The Search for Sleep Biomarkers

Last updated: April 19, 2019

The information on this website is not intended to replace a one-on-one relationship with a qualified health care professional and is not intended as medical advice. Read our full medical disclaimer.

What is a biomarker?

A biomarker is short for Biological Marker. It refers to a broad subcategory of medical signs. They are signs of the medical state of a patient. Biomarkers are biological molecules present in the blood, other body fluids, or tissues of a patient. When a medical practitioner looks at a biomarker, they see indications of a normal or abnormal process. They might also see signs of a condition or a disease.

Unlike symptoms of a disorder, biomarkers are measurable. For example, a headache is a symptom of a disease. On the other hand, blood pressure is a biomarker and it is easy to measure.

What makes a biomarker important?

Biomarkers are vital to medicine. When a patient goes to see a doctor, the doctor runs tests on a patient. A typical test will who the patient’s x-ray results, CAT Scans, blood sugar levels, and others. These are biomarkers that one can look at to tell how the body of a person is doing.

Biomarkers are very important in developing new drugs. They are important because researchers must measure the effects of a new medication on people during clinical trials. A new drug’s efficacy is measurable by looking at the drug’s effects on biomarkers.

Biomarkers and sleep

Biomarkers are the focus of studies attempting to measure sleepiness. The problem is the difficulty in isolating a particular biomarker that corresponds only to sleepiness. For a biomarker for sleep to be effective, it needs to be completely unobtrusive and absolutely specific. This means that the biomarker needs to be specific to sleep.

Physiological measures seem to hold the most promise. Examples are measurements relating to brain activity. These include EEG, fNRI, near-infrared spectroscopy.

In general, the biochemistry of sleep is still a mystery. However, we now know of some sleep-regulatory substances. These are potential biomarkers for sleep. Other potential biomarkers of sleep include chemicals that metabolism produces.

These include IL1 and TNF cytokines. There is an association between these cytokines and Non-Rapid Eye Movement (NREM) regulation. The introduction of these cytokines can diminish an individual’s cognitive abilities. They can also enhance a person’s sensitivity to pain. These are symptoms of sleep loss. Adenosine triphosphate (ATP) is an energy molecule. They are present in the human body’s fluids and they play a role in releasing IL1 and TNF.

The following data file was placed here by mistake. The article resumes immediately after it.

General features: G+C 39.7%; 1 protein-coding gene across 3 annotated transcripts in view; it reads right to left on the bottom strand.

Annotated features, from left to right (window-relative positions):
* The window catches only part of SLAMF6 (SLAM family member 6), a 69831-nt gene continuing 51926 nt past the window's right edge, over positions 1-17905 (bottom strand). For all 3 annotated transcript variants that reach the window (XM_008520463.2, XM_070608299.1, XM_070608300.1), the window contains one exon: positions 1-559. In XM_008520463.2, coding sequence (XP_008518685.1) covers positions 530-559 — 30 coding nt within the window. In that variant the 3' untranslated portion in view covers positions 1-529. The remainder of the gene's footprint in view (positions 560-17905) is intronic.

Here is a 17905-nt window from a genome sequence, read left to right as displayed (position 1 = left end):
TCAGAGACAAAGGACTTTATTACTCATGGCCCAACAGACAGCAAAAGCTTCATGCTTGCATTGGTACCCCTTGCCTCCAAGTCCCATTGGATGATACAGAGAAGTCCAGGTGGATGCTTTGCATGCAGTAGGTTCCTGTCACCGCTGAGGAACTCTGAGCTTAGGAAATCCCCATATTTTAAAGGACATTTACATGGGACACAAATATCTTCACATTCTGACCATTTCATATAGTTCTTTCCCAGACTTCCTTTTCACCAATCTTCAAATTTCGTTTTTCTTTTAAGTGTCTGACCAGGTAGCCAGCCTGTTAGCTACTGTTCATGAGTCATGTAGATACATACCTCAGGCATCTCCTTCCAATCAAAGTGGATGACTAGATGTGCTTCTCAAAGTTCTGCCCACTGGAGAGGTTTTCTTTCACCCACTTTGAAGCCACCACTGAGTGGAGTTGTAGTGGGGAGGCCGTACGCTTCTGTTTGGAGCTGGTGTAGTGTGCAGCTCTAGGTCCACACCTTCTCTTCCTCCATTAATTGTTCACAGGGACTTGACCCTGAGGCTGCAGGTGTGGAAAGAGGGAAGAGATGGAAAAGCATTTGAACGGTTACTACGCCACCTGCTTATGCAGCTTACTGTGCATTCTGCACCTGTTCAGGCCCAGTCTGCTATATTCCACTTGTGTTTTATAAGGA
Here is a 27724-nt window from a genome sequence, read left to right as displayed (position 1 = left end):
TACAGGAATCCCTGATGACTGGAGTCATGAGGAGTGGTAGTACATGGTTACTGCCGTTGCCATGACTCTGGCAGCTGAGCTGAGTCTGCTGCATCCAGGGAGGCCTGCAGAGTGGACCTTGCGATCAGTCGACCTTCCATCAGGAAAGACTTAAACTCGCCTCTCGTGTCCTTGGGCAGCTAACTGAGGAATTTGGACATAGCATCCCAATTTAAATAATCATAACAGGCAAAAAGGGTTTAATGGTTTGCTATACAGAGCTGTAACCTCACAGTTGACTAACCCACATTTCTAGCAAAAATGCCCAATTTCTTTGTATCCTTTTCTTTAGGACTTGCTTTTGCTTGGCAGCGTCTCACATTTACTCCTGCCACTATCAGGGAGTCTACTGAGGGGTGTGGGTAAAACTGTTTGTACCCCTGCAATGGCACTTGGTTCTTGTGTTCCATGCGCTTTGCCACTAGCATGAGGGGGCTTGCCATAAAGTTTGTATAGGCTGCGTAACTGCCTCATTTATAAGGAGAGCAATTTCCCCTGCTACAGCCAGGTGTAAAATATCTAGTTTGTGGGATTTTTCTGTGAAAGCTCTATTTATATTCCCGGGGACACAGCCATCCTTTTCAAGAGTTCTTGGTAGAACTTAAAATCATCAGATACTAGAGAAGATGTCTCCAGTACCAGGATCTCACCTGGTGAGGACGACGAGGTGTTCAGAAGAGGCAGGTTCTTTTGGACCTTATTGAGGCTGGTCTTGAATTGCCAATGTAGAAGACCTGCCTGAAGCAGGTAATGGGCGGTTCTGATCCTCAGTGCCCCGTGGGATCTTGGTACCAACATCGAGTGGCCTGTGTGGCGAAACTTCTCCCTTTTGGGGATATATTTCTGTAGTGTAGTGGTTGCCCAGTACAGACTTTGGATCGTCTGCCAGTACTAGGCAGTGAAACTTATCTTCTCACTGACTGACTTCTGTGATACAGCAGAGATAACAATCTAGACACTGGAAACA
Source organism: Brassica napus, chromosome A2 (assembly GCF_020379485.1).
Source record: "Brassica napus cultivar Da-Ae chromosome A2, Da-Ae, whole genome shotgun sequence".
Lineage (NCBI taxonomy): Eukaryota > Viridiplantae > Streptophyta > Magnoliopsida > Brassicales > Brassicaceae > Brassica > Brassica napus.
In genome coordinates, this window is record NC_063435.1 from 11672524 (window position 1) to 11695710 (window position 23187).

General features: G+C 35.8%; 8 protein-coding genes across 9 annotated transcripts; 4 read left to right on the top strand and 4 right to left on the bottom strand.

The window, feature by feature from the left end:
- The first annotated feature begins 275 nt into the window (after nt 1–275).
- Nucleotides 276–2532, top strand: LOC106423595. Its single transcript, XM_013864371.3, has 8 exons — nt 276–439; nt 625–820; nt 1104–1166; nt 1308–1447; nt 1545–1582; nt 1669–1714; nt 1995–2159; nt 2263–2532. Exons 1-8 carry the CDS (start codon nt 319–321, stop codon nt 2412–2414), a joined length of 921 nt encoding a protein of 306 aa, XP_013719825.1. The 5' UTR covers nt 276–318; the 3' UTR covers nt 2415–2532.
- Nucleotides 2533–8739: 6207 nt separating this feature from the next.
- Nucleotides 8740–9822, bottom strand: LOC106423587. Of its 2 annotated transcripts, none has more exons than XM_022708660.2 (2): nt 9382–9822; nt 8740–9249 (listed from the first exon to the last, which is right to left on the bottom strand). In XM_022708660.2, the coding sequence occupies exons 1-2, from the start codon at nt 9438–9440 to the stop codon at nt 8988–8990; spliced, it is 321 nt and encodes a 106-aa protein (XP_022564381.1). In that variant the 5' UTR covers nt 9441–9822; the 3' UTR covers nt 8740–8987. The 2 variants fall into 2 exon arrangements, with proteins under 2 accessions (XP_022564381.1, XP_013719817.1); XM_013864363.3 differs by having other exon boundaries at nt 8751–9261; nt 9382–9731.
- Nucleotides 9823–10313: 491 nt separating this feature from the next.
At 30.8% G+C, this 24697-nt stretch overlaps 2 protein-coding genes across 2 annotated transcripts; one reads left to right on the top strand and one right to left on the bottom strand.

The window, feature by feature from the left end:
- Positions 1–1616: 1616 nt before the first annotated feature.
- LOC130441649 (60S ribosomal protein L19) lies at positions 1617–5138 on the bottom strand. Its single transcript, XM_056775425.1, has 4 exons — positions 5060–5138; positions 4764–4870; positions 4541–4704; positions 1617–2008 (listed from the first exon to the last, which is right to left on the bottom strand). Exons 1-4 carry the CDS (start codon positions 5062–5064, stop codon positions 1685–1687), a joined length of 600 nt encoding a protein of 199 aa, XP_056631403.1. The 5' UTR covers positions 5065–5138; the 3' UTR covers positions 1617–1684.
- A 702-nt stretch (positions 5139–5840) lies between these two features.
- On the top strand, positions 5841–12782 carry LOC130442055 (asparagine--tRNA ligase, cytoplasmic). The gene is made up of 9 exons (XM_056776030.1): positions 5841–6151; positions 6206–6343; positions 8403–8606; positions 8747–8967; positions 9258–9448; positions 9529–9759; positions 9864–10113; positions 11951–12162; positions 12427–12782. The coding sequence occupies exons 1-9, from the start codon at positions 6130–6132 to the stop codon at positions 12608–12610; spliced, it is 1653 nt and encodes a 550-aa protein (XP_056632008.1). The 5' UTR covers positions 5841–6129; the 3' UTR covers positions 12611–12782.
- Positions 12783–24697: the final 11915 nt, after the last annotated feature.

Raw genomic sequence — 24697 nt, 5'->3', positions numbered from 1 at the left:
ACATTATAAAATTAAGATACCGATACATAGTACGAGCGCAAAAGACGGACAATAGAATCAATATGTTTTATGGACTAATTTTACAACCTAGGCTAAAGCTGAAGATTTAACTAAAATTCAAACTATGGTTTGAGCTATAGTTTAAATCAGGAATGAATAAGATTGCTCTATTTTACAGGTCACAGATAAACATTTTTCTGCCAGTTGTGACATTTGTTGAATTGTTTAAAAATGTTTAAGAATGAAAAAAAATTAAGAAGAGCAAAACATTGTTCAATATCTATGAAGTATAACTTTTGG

Interleukin-1 beta (IL1) and tumor necrosis factor alpha (TNF) are cytokines well-known for their contributions to the signaling in the peripheral immune system. Electrophysiological, molecular genetics and biochemical studies of these two demonstrates their specific effects on sleep-wake behavior. They seem to promote sleep.

Cytokines and sleep

Cytokines play a vital role in several physiological functions. This includes sleep regulation. Several cytokines have the capacity to enhance NREM sleep. Proinflammatory cytokines, in particular, are candidates for measuring sleepiness. The production of these cytokines gets enhanced through excessive food intake or contacting an infectious disease. This means that these cytokines are potentially useful as biomarkers for sleep.

However, the challenge is still finding a biomarker that is unique to sleepiness. TNF is a potential biomarker but it is also a biomarker for infectious diseases. Its use as a biomarker for sleep can be questionable since one can argue that the sleepiness measured through TNF is just a symptom of an infectious disease.

Biomarkers for sleep can give us a clearer picture of the state of insomnia as a public health problem. It can give the statistics needed to measure how insomnia and other sleep disorders affect public safety. For example, since there is no biomarker for sleep, there is no way for public safety officers to determine if a traffic incident is a result of drowsy driving. This is unlike drunk driving where we can easily check if the driver is drunk by simply measuring the driver’s blood alcohol levels.

Until now, there are still no biomarkers for sleep. They are potentially useful in coming up with a clear diagnosis of a sleep disorder. A sleep biomarker can also result in vast improvements in existing treatments for sleep disorders.

The information on this website is not intended to replace a one-on-one relationship with a qualified health care professional and is not intended as medical advice. Read our full medical disclaimer.

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